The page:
To gain insight from this experiment, the data are used to find the folding free energy ΔGfold. The folding free energy can be computed using the following equation. K is a folding equilibrium constant, R is the gas constant, and T is the temperature in Kelvin.
When denaturing proteins via chemical methods, the denaturation curve is given by the function ΔGfold(c) where c is the concentration of the denaturant. ΔGfold(c) is typically a linear function.
When denaturing proteins via heat, the denaturation curve is given by the function ΔGfold(T) where T is the temperature in Kelvin. An instrument called a differential scanning calorimeter can apply varying temperatures to a protein solution and measure the amount of heat taken up or given off by the solution. As temperature increases, the heat absorption rises to a maximum level and then decreases, indicating that energy is invested to unfold the proteins until they are fully denatured. The point at which heat absorption reaches a maximum is called the denaturation temperature or melting temperature Tm. The excess heat capacity of unfolding ΔCp is the difference between the pre-denaturation baseline heat capacity and post-denaturation baseline heat capacity.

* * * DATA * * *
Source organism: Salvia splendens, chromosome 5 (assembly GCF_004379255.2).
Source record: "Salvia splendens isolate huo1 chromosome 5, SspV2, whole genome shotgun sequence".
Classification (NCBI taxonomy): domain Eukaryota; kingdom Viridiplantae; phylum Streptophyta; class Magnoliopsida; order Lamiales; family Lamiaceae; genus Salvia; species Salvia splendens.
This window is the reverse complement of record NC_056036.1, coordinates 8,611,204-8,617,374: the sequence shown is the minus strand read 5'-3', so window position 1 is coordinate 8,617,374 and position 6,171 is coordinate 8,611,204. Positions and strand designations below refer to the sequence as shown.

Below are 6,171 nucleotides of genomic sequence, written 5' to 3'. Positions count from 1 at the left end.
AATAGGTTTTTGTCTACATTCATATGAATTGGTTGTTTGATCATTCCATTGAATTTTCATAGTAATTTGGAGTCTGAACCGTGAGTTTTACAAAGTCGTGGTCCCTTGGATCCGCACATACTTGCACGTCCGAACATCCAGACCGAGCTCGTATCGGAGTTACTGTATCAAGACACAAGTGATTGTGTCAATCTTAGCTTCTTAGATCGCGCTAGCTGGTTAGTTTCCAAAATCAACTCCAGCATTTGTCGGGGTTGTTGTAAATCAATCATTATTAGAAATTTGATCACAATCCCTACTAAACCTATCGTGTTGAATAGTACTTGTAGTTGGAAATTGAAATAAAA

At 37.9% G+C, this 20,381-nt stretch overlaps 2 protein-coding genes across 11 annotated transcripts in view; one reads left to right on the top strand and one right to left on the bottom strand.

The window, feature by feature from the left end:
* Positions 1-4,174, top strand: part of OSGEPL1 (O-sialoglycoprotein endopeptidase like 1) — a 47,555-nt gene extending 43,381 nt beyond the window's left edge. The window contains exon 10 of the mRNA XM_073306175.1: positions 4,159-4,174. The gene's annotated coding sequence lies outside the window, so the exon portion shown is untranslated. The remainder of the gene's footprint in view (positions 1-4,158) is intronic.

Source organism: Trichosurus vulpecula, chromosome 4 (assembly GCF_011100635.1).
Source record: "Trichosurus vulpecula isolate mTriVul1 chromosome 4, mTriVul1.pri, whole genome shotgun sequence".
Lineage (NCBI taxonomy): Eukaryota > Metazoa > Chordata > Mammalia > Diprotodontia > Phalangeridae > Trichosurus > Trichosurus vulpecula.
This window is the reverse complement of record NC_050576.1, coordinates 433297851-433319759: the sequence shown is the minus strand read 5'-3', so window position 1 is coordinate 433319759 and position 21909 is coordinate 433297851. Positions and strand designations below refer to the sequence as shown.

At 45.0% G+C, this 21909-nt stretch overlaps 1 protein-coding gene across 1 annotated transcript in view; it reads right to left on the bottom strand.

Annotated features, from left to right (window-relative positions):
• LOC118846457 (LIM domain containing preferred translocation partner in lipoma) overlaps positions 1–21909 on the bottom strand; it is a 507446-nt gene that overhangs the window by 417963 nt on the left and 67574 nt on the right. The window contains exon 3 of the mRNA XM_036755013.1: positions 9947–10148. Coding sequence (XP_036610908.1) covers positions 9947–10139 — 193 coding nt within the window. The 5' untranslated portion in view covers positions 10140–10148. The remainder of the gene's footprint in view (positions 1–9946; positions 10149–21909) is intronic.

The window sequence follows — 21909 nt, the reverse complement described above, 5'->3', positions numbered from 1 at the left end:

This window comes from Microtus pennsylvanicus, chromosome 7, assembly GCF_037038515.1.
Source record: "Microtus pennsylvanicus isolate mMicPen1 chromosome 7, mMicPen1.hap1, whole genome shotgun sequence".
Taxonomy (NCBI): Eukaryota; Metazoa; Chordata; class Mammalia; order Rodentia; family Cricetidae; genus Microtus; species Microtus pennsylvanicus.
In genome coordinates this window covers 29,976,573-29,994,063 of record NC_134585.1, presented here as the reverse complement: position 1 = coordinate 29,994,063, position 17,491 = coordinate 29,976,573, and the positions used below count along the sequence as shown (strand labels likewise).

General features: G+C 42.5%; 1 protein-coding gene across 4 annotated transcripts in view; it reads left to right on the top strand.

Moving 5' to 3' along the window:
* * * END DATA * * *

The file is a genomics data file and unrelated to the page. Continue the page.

Since ΔGfold is the free energy change associated with the folding of a protein, it can be related to the enthalpy change ΔHfold and the entropy change ΔSfold using the following Gibbs free energy change equation.
Protein folding energy landscapes
Energy landscapes are often used to visualize protein folding. Energy or free energy is plotted along the vertical axis while the configurational space of the protein chain is represented by the horizontal axes. Protein folding energy landscapes roughly funnel-shaped, but with a variety of further peaks and valleys along the sides of the funnels. This illustrates that the protein tends towards a global energetic minimum (its folded state), but that to get to the folded state, the polypeptide chain must navigate past local energetic minima and energetic maxima.